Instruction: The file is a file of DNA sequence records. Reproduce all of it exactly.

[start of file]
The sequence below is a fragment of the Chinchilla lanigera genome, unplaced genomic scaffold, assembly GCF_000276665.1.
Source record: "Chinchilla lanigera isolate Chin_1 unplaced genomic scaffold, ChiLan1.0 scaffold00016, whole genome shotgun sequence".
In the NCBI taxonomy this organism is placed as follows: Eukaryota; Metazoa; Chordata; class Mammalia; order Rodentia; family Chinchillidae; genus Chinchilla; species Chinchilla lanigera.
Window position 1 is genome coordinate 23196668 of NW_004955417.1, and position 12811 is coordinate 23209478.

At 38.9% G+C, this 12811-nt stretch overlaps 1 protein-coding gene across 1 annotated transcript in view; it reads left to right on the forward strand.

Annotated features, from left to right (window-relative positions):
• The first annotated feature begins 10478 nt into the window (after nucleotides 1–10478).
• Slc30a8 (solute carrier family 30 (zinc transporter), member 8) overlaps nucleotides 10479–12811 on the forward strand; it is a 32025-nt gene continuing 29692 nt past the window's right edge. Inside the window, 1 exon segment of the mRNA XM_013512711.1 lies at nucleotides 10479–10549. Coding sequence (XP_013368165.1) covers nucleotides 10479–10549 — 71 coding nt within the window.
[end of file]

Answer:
The sequence below is a fragment of the Chinchilla lanigera genome, unplaced genomic scaffold, assembly GCF_000276665.1.
Source record: "Chinchilla lanigera isolate Chin_1 unplaced genomic scaffold, ChiLan1.0 scaffold00016, whole genome shotgun sequence".
In the NCBI taxonomy this organism is placed as follows: Eukaryota; Metazoa; Chordata; class Mammalia; order Rodentia; family Chinchillidae; genus Chinchilla; species Chinchilla lanigera.
Window position 1 is genome coordinate 23196668 of NW_004955417.1, and position 12811 is coordinate 23209478.

At 38.9% G+C, this 12811-nt stretch overlaps 1 protein-coding gene across 1 annotated transcript in view; it reads left to right on the forward strand.

Annotated features, from left to right (window-relative positions):
• The first annotated feature begins 10478 nt into the window (after nucleotides 1–10478).
• Slc30a8 (solute carrier family 30 (zinc transporter), member 8) overlaps nucleotides 10479–12811 on the forward strand; it is a 32025-nt gene continuing 29692 nt past the window's right edge. Inside the window, 1 exon segment of the mRNA XM_013512711.1 lies at nucleotides 10479–10549. Coding sequence (XP_013368165.1) covers nucleotides 10479–10549 — 71 coding nt within the window.